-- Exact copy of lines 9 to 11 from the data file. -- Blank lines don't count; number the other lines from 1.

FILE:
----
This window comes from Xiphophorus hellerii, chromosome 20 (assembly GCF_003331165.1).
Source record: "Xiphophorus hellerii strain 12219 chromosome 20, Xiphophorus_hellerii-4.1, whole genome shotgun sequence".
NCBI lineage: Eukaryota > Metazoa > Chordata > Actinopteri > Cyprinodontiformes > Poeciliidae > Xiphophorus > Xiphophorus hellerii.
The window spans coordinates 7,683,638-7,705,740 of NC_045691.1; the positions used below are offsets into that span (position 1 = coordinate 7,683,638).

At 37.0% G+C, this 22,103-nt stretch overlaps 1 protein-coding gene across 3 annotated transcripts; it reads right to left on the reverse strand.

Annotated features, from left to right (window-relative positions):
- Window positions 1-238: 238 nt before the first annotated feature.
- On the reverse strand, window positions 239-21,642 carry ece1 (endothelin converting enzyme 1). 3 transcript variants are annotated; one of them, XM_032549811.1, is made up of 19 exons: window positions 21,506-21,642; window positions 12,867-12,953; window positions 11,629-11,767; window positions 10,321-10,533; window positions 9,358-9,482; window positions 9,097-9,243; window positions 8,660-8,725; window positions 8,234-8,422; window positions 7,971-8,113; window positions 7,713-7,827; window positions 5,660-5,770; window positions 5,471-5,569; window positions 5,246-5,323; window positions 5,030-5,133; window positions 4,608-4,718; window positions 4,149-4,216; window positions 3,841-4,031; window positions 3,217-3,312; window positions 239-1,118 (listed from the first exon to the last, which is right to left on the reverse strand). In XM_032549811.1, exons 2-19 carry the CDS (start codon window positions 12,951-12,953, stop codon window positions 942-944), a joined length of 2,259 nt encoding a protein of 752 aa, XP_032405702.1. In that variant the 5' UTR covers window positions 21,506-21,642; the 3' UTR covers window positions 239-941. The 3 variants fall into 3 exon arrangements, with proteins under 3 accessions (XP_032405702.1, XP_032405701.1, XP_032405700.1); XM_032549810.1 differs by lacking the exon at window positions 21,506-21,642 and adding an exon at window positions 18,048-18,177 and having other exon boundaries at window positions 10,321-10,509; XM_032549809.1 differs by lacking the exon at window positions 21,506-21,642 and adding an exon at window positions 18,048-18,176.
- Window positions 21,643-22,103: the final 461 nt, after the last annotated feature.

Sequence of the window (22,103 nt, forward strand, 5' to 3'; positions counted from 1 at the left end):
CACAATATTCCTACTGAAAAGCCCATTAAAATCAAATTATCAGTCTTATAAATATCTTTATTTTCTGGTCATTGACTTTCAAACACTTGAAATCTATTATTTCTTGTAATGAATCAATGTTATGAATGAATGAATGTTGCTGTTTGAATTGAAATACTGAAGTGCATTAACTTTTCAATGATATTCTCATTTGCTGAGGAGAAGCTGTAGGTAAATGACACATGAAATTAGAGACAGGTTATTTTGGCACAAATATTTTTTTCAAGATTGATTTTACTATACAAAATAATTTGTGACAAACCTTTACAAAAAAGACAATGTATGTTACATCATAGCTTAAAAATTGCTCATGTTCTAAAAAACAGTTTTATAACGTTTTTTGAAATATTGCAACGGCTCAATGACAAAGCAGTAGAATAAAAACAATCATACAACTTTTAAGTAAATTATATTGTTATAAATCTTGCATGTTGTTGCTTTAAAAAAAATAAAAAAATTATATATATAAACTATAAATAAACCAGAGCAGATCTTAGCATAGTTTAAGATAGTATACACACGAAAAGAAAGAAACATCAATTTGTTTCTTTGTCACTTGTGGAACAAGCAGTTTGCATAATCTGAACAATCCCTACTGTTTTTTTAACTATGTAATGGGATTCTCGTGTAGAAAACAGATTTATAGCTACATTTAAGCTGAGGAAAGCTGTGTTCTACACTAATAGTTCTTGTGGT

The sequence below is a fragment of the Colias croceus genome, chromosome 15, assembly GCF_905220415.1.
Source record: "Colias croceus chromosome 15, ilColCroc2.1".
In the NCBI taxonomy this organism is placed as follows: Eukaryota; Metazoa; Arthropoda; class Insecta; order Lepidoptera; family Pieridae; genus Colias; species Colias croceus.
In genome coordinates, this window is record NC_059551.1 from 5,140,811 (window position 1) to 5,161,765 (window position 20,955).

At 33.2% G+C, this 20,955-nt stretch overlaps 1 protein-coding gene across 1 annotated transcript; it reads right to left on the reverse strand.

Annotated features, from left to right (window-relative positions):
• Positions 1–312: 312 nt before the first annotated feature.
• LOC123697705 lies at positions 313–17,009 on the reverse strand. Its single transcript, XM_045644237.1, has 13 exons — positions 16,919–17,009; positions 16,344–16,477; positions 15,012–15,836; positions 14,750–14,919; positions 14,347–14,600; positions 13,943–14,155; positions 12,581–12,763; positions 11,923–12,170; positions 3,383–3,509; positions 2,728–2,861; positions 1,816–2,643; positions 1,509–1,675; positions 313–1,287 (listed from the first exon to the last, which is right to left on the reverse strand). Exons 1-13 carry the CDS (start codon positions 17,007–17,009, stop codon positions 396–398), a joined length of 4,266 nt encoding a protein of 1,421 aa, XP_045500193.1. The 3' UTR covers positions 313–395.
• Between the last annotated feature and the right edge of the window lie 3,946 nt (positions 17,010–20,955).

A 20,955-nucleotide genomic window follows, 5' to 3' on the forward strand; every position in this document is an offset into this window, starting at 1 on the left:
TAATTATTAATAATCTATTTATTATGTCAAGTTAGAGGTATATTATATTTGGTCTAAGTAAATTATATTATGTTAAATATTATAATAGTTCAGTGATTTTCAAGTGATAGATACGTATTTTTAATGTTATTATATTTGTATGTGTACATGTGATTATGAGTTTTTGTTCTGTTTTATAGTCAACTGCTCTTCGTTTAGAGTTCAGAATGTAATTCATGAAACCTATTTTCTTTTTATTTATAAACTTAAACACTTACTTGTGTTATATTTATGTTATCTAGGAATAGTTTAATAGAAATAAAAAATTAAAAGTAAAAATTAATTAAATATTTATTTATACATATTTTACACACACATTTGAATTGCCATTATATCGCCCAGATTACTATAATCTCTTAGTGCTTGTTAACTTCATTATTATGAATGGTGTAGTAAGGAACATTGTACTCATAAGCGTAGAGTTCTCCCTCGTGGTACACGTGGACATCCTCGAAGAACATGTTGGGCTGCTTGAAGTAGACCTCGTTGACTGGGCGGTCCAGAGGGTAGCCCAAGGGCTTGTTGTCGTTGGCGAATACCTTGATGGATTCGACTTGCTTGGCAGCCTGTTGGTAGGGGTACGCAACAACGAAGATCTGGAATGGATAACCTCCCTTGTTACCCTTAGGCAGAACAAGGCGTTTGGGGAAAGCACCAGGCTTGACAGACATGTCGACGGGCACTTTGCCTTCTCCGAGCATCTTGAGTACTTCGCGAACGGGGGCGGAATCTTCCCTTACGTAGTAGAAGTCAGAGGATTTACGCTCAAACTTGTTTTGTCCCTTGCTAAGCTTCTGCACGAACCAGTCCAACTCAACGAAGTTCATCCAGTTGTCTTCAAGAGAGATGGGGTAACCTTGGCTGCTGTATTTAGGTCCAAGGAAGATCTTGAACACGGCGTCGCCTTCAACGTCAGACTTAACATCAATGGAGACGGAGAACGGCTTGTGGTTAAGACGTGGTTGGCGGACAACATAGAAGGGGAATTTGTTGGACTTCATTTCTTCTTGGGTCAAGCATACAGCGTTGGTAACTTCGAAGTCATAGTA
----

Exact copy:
- Window positions 21,643-22,103: the final 461 nt, after the last annotated feature.

Sequence of the window (22,103 nt, forward strand, 5' to 3'; positions counted from 1 at the left end):
CACAATATTCCTACTGAAAAGCCCATTAAAATCAAATTATCAGTCTTATAAATATCTTTATTTTCTGGTCATTGACTTTCAAACACTTGAAATCTATTATTTCTTGTAATGAATCAATGTTATGAATGAATGAATGTTGCTGTTTGAATTGAAATACTGAAGTGCATTAACTTTTCAATGATATTCTCATTTGCTGAGGAGAAGCTGTAGGTAAATGACACATGAAATTAGAGACAGGTTATTTTGGCACAAATATTTTTTTCAAGATTGATTTTACTATACAAAATAATTTGTGACAAACCTTTACAAAAAAGACAATGTATGTTACATCATAGCTTAAAAATTGCTCATGTTCTAAAAAACAGTTTTATAACGTTTTTTGAAATATTGCAACGGCTCAATGACAAAGCAGTAGAATAAAAACAATCATACAACTTTTAAGTAAATTATATTGTTATAAATCTTGCATGTTGTTGCTTTAAAAAAAATAAAAAAATTATATATATAAACTATAAATAAACCAGAGCAGATCTTAGCATAGTTTAAGATAGTATACACACGAAAAGAAAGAAACATCAATTTGTTTCTTTGTCACTTGTGGAACAAGCAGTTTGCATAATCTGAACAATCCCTACTGTTTTTTTAACTATGTAATGGGATTCTCGTGTAGAAAACAGATTTATAGCTACATTTAAGCTGAGGAAAGCTGTGTTCTACACTAATAGTTCTTGTGGT